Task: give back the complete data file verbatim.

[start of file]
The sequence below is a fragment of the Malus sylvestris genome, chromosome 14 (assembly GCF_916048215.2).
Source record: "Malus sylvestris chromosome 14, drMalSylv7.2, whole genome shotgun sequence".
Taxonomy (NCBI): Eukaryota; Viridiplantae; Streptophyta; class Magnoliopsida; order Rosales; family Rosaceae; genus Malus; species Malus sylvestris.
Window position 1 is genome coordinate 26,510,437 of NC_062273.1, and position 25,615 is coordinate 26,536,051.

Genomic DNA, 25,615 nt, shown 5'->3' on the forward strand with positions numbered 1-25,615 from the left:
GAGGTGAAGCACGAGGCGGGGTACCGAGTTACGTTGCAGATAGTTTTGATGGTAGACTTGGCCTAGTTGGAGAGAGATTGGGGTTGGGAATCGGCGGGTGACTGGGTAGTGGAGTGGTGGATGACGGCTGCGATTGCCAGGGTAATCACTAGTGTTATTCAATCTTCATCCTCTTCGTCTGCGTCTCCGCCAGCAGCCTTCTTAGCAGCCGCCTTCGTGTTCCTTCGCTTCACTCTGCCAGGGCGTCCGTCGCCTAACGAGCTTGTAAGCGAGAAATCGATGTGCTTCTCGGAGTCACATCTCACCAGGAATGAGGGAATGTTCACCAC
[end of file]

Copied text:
The sequence below is a fragment of the Malus sylvestris genome, chromosome 14 (assembly GCF_916048215.2).
Source record: "Malus sylvestris chromosome 14, drMalSylv7.2, whole genome shotgun sequence".
Taxonomy (NCBI): Eukaryota; Viridiplantae; Streptophyta; class Magnoliopsida; order Rosales; family Rosaceae; genus Malus; species Malus sylvestris.
Window position 1 is genome coordinate 26,510,437 of NC_062273.1, and position 25,615 is coordinate 26,536,051.

Genomic DNA, 25,615 nt, shown 5'->3' on the forward strand with positions numbered 1-25,615 from the left:
GAGGTGAAGCACGAGGCGGGGTACCGAGTTACGTTGCAGATAGTTTTGATGGTAGACTTGGCCTAGTTGGAGAGAGATTGGGGTTGGGAATCGGCGGGTGACTGGGTAGTGGAGTGGTGGATGACGGCTGCGATTGCCAGGGTAATCACTAGTGTTATTCAATCTTCATCCTCTTCGTCTGCGTCTCCGCCAGCAGCCTTCTTAGCAGCCGCCTTCGTGTTCCTTCGCTTCACTCTGCCAGGGCGTCCGTCGCCTAACGAGCTTGTAAGCGAGAAATCGATGTGCTTCTCGGAGTCACATCTCACCAGGAATGAGGGAATGTTCACCAC